And it caught my interest, and I started kind of getting involved in that just from a different market, because my primary industry focus is other than retail, franchise or hospitality. And through just curiosity, and I’m looking for opportunities, we’re kind of running dual course for a period of time. And then we all came together in an effort, actually, in supporting a large national bank, through their PPP efforts and supporting them in their customer communications and education. That’s actually what really brought this team together and really formalized this process. Because what we were embarking on was new territory, different market base, different visibility, as we think about what that looks like to not only our network, but now educating significant networks of other institutions.
Alright, so you became addicted. To see in that webinar, as I can understand, the same thing has happened to me with all these incentives out there, it’s just been an amazing opportunity to help businesses. So PPP was the big thing that started—I mean, there was the FFCRA and the FMLA. And there was other incentives out there, one of them, which was the Employee Retention Credit, but most of us didn’t pay a lot of attention. Because when that was first defined, it was as an either-or: we take a PPP or we take an ERC, and not either. But then come December 27th of 2020, that all turned on its head. So we had another scenario where we, you know, kind of like when PPP came out, all of a sudden, we had to adapt, and we had to run with it. And now at the end of December of last year, all of a sudden, ERC was now available to clients, going back to March 13th of 2020, when we thought that they were not eligible. So now you have to go through this whole process again, now all of a sudden, I’m sure, you were looking at it already, but now you had to be nimble again, and now we’ve got another new program—it still existed, but new to most of our clients that it’s available. And so the same process you went through, it’s just like, you know, we’re prepared a little bit already. But now let’s get ramped up for ERC as well.
I’d love to say yes. But unfortunately, that was not the case. You know, we did have awareness, we had a team. And we had supported some clients through the Employee Retention Credit, those that for one reason or another, weren’t eligible for PPP. But as you know, it took a whole new life on December 27th, increasing value of opening up to PPP, extending to 2021, the list really goes on. But this time, as we looked at this, and we were kind of already making this transition, but as we looked at this, this was now going right back to the beginning of yet another busy season. And unbelievably and much kudos to the entire team that went for eight months strong of managing their existing workload plus PPP. We knew we weren’t in a position to make that ask again and to go through that a second time as we returned to the beginning of a calendar year. So as this hit, we were in the process of reevaluating what we were going to do with our PPP team. And now, this Employee Retention Credit, we knew we had to bring them together. So that that was a given. It’s very hard to make the appropriate decision in a vacuum. In this case, knowing one side without understanding the other. And so that’s how we brought PPP in ERC team. We actually call it our perk team here at Aprio because they are just so intertwined. That’s when things really took a very different direction. And we actually started hiring significant numbers of employees solely dedicated to this team. This is all that they do day in and day out. Fortunately, we’re still able to keep some of our recurring team members that were part of PPP but a lot of them did have to return back to the services that they were customary to providing. That’s where we really went all in. And we became more formalized in our process. And we’re really set up to take this to a much greater scale in 2021.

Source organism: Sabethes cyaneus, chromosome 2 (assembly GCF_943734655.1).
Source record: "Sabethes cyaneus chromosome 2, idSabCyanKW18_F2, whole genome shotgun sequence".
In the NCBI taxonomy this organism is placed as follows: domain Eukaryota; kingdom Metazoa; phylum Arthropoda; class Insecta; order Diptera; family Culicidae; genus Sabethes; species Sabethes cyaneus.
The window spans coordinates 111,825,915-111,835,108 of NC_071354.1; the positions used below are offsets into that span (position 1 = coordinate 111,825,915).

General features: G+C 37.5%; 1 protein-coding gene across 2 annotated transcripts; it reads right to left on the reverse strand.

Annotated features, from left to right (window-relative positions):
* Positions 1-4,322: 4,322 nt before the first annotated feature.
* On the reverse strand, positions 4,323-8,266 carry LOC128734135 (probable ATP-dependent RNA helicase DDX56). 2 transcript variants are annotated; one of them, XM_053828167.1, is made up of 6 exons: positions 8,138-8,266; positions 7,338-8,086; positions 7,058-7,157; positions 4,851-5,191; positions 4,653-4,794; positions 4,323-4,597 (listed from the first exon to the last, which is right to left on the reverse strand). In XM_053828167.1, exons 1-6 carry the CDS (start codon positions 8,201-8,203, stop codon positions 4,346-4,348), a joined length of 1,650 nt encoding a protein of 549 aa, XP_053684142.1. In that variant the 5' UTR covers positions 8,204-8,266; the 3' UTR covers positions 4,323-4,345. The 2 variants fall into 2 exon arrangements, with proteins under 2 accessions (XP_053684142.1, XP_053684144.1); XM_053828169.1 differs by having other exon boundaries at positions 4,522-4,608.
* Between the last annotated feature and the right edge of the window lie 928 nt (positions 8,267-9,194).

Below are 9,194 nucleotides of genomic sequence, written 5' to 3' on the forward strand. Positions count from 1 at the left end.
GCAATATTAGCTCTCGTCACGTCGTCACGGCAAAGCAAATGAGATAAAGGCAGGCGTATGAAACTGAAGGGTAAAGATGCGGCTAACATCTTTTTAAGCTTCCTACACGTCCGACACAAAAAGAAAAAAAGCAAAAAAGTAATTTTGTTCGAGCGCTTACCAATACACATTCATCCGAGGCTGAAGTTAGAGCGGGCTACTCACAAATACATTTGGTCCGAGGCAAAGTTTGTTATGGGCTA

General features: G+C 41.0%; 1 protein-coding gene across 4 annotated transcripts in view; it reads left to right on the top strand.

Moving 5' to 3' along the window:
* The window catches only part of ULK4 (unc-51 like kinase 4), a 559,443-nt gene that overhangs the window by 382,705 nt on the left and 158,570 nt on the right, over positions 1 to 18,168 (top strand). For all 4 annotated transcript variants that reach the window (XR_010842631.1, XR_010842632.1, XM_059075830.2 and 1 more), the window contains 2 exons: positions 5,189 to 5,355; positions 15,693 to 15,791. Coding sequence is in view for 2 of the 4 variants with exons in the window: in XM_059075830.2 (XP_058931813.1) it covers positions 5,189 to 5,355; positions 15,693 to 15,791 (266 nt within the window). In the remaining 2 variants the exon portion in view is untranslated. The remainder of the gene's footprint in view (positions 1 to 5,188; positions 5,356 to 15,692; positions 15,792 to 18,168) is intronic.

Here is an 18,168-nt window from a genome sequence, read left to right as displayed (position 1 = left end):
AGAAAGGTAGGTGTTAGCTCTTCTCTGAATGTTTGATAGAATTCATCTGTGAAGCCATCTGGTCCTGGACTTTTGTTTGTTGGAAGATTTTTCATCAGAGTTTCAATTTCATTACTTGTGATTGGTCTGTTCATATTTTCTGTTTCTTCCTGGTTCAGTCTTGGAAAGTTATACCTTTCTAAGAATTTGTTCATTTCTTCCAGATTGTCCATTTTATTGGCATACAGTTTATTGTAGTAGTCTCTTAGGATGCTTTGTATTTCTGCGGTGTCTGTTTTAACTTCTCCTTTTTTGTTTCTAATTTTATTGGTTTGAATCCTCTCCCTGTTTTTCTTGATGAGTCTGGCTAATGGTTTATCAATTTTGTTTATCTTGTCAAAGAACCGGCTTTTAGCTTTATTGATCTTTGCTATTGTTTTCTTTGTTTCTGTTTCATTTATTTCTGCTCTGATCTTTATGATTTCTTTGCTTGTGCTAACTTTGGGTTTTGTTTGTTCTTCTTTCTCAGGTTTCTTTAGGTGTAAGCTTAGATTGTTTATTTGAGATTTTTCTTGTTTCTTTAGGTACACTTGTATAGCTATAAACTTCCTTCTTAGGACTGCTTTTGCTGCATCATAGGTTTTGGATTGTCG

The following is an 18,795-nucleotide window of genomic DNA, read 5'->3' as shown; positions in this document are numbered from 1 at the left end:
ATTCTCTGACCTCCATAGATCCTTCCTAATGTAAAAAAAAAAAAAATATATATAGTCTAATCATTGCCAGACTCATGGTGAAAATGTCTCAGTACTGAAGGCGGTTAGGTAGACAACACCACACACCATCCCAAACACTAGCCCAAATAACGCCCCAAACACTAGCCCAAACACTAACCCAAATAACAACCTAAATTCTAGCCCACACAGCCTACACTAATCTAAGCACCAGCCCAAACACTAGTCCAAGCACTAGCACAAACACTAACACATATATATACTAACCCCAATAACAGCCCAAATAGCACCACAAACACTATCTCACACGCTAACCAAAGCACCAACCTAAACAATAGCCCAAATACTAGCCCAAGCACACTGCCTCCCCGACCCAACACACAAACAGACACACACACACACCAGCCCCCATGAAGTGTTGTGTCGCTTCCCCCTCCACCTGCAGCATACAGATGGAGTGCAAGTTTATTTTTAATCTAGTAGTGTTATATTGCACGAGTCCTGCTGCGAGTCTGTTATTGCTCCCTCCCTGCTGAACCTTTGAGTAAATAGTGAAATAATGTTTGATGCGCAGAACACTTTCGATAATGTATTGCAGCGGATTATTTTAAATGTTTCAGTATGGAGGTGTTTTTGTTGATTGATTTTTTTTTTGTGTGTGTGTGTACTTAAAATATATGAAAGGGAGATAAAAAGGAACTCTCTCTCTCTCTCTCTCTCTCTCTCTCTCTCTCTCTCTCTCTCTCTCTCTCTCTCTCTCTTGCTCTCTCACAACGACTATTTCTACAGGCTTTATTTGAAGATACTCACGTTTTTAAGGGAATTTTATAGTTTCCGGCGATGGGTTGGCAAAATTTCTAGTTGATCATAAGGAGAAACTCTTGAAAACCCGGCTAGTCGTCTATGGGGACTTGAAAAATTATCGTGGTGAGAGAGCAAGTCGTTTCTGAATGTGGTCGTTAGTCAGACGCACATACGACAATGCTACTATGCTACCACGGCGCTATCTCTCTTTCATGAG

Yep. And then we’ll talk about that in a second. But then there’s been some other programs, did you get involved in the Restaurant Revitalization Grant as well and anything else that’s been added to your docket of services?
[bctt tweet=”We started the ERC program with an internal team. And then it really has exploded, the opportunities to help clients.” username=”TriMerit”]
I just got off the phone, as we’re planning on the approach for Provider Relief Funds. It’s another one of those programs coming out of the Cares Act. But now with the reporting requirements, you know, it really turned into COVID relief. I would say a three letter acronym, but then you get shuttered venues in there as well. So it really became anything COVID relief, kind of came back to the same group. That’s where we spent our time that allowed us to really dive in and focus. As we’ve certainly learned throughout this process—and some programs more so than others—you can’t dabble and give the right guidance and advice. It changes too frequently. It gets too granular, you’ve got to make sure that whether you build an entire team, or dedicated individual, obviously depends on the size of the business and the opportunities to make it make sense. But you’ve got to really understand what you’re doing. Because there are certainly risks associated with all of these that we have to be mindful of, in addition to bringing the monetary value to our clients.